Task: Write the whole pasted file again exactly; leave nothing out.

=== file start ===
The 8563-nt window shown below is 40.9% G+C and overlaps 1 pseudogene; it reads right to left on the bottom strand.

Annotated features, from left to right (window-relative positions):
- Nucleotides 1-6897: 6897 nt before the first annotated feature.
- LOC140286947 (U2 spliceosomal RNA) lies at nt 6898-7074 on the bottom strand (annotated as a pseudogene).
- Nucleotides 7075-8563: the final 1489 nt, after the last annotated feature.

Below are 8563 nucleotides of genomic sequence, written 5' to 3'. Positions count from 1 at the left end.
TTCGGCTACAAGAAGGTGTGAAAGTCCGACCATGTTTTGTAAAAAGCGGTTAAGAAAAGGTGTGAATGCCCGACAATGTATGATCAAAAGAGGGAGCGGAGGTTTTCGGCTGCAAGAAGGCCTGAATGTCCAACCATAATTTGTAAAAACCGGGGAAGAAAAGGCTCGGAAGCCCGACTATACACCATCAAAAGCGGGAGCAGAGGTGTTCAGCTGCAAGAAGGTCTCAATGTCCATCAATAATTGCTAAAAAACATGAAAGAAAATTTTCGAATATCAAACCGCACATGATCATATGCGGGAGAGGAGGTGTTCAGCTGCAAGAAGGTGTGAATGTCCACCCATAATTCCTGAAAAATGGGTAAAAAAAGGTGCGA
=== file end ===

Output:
The 8563-nt window shown below is 40.9% G+C and overlaps 1 pseudogene; it reads right to left on the bottom strand.

Annotated features, from left to right (window-relative positions):
- Nucleotides 1-6897: 6897 nt before the first annotated feature.
- LOC140286947 (U2 spliceosomal RNA) lies at nt 6898-7074 on the bottom strand (annotated as a pseudogene).
- Nucleotides 7075-8563: the final 1489 nt, after the last annotated feature.

Below are 8563 nucleotides of genomic sequence, written 5' to 3'. Positions count from 1 at the left end.
TTCGGCTACAAGAAGGTGTGAAAGTCCGACCATGTTTTGTAAAAAGCGGTTAAGAAAAGGTGTGAATGCCCGACAATGTATGATCAAAAGAGGGAGCGGAGGTTTTCGGCTGCAAGAAGGCCTGAATGTCCAACCATAATTTGTAAAAACCGGGGAAGAAAAGGCTCGGAAGCCCGACTATACACCATCAAAAGCGGGAGCAGAGGTGTTCAGCTGCAAGAAGGTCTCAATGTCCATCAATAATTGCTAAAAAACATGAAAGAAAATTTTCGAATATCAAACCGCACATGATCATATGCGGGAGAGGAGGTGTTCAGCTGCAAGAAGGTGTGAATGTCCACCCATAATTCCTGAAAAATGGGTAAAAAAAGGTGCGA